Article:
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Protesters gesture on a street in Tehran in this undated photo posted online on Sunday. Iranian opposition leader Mir Hossein Mousavi urged his supporters to continue their protests over the disputed presidential election. ((Twitter/Reuters))

Security officials in Iran used tear gas and bullets to disperse a crowd of reformist supporters in Tehran on Monday after the Revolutionary Guard had threatened to crush any protests.

Witness accounts from Tehran said between 200 and 1,000 supporters of reformist leader Mir Hossein Mousavi had gathered in Haft-e Tir Square after the warning was issued by the country's elite military force.

Many of the demonstrators carried black candles and wore green ribbons as a show of solidarity.

After riot police fired tear gas and shot bullets into the air, people were forced to leave the area and were not allowed to congregate even in small groups, according to eyewitness reports.

"There is a massive, massive, massive police presence," a woman who asked not to be identified told The Associated Press. "Their presence was really intimidating."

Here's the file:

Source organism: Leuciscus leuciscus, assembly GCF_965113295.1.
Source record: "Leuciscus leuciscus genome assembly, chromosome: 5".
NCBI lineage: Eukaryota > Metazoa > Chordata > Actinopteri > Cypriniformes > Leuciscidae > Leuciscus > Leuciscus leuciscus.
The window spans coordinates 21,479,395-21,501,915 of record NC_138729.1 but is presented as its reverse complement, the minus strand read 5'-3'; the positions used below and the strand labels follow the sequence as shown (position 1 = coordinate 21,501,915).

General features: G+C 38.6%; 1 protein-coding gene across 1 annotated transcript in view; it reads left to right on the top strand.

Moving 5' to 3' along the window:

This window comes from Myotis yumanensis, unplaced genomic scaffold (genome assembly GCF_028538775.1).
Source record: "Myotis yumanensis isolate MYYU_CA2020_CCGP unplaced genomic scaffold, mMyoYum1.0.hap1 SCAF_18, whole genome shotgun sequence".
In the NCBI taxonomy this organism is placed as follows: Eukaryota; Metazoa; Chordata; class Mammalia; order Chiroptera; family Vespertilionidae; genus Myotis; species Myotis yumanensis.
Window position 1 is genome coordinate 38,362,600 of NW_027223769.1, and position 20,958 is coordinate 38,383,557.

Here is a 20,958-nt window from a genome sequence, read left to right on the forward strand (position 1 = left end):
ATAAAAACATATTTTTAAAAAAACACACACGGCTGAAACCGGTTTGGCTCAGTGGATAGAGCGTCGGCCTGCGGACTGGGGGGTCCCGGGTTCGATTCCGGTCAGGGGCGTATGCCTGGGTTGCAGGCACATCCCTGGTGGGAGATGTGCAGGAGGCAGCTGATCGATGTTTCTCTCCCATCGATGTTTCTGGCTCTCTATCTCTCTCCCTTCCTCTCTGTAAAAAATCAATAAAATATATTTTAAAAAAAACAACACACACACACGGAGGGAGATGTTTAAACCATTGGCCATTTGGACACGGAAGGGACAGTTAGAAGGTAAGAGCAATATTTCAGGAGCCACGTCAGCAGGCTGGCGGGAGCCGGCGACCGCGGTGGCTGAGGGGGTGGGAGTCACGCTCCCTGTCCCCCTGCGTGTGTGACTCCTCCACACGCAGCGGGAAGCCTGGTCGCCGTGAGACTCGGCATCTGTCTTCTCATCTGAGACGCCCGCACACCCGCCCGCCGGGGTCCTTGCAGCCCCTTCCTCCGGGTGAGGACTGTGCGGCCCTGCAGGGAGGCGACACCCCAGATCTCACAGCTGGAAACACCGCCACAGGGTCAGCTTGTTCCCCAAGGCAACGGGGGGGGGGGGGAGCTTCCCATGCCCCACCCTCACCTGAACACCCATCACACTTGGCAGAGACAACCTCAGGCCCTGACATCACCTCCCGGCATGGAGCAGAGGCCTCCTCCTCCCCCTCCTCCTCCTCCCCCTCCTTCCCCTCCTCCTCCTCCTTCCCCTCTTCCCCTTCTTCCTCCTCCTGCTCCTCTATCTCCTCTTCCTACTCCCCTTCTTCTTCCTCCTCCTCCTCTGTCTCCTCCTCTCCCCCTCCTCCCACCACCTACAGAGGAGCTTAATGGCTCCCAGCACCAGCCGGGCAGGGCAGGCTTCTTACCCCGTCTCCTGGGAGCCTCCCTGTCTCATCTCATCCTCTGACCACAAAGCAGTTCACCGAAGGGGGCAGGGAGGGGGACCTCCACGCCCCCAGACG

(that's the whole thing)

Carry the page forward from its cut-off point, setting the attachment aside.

Meanwhile, Britain, accused by Iran of fomenting post-election unrest, said it was ordering the families of diplomats and other officials based in Iran to leave — the first country to do so as Iran's worst internal conflict since the 1979 Islamic Revolution escalated.

'Revolutionary confrontation'

Earlier Monday, the Revolutionary Guard said in a statement that there will be a "revolutionary confrontation" if demonstrators continue to take to the streets.

Demonstrators must "end the sabotage and rioting activities," said the statement, adding that the protests amount to a "conspiracy" against Iran.

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A man uses a mobile phone to record images of a protest in Tehran in this undated photo made available on Monday. ((Reuters))

Canadian Prime Minister Stephen Harper took issue Monday with the Iranian response to protests in Tehran.

"The reaction of the Iranian authorities to the demonstrations in Iran is wholly unacceptable," he said in a statement. "The regime has chosen to use brute force and intimidation in responding to peaceful opposition regarding legitimate and serious allegations of electoral fraud.

"Basic human rights, including freedom of assembly and freedom of expression, are being ignored," Harper said.

President Mahmoud Ahmadinejad's landslide re-election on June 12 has spurred allegations of vote-rigging and sent tens of thousands of supporters from both sides into the streets for massive protests.